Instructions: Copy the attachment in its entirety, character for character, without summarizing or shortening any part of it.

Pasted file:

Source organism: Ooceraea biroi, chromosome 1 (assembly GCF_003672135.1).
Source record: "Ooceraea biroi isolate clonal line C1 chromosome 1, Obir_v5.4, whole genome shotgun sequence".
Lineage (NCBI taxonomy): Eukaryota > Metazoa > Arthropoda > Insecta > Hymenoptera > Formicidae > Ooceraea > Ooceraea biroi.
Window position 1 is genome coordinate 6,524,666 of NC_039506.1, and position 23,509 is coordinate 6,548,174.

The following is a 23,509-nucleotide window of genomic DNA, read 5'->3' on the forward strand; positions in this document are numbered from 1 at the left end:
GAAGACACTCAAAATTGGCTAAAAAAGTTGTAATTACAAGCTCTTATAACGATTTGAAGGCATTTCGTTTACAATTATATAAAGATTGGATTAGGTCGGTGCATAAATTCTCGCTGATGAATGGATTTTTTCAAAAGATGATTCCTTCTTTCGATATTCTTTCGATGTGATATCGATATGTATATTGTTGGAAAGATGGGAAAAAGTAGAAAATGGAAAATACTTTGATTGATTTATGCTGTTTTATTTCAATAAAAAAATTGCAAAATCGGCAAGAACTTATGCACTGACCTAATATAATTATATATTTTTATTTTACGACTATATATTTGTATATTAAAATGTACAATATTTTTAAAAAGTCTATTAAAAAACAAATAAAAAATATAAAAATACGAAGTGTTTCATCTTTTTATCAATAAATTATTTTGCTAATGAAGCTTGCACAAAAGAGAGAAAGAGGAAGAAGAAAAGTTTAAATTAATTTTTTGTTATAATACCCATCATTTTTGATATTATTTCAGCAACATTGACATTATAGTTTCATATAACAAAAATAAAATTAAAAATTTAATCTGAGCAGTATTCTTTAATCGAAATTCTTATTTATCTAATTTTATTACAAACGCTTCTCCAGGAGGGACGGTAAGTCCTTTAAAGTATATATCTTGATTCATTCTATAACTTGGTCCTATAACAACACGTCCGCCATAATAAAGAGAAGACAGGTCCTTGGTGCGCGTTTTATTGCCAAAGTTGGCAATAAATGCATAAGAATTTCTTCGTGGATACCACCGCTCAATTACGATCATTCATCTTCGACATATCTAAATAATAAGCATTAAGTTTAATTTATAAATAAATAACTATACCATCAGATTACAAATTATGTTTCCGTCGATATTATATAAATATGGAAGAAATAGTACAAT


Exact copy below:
Source organism: Ooceraea biroi, chromosome 1 (assembly GCF_003672135.1).
Source record: "Ooceraea biroi isolate clonal line C1 chromosome 1, Obir_v5.4, whole genome shotgun sequence".
Lineage (NCBI taxonomy): Eukaryota > Metazoa > Arthropoda > Insecta > Hymenoptera > Formicidae > Ooceraea > Ooceraea biroi.
Window position 1 is genome coordinate 6,524,666 of NC_039506.1, and position 23,509 is coordinate 6,548,174.

The following is a 23,509-nucleotide window of genomic DNA, read 5'->3' on the forward strand; positions in this document are numbered from 1 at the left end:
GAAGACACTCAAAATTGGCTAAAAAAGTTGTAATTACAAGCTCTTATAACGATTTGAAGGCATTTCGTTTACAATTATATAAAGATTGGATTAGGTCGGTGCATAAATTCTCGCTGATGAATGGATTTTTTCAAAAGATGATTCCTTCTTTCGATATTCTTTCGATGTGATATCGATATGTATATTGTTGGAAAGATGGGAAAAAGTAGAAAATGGAAAATACTTTGATTGATTTATGCTGTTTTATTTCAATAAAAAAATTGCAAAATCGGCAAGAACTTATGCACTGACCTAATATAATTATATATTTTTATTTTACGACTATATATTTGTATATTAAAATGTACAATATTTTTAAAAAGTCTATTAAAAAACAAATAAAAAATATAAAAATACGAAGTGTTTCATCTTTTTATCAATAAATTATTTTGCTAATGAAGCTTGCACAAAAGAGAGAAAGAGGAAGAAGAAAAGTTTAAATTAATTTTTTGTTATAATACCCATCATTTTTGATATTATTTCAGCAACATTGACATTATAGTTTCATATAACAAAAATAAAATTAAAAATTTAATCTGAGCAGTATTCTTTAATCGAAATTCTTATTTATCTAATTTTATTACAAACGCTTCTCCAGGAGGGACGGTAAGTCCTTTAAAGTATATATCTTGATTCATTCTATAACTTGGTCCTATAACAACACGTCCGCCATAATAAAGAGAAGACAGGTCCTTGGTGCGCGTTTTATTGCCAAAGTTGGCAATAAATGCATAAGAATTTCTTCGTGGATACCACCGCTCAATTACGATCATTCATCTTCGACATATCTAAATAATAAGCATTAAGTTTAATTTATAAATAAATAACTATACCATCAGATTACAAATTATGTTTCCGTCGATATTATATAAATATGGAAGAAATAGTACAAT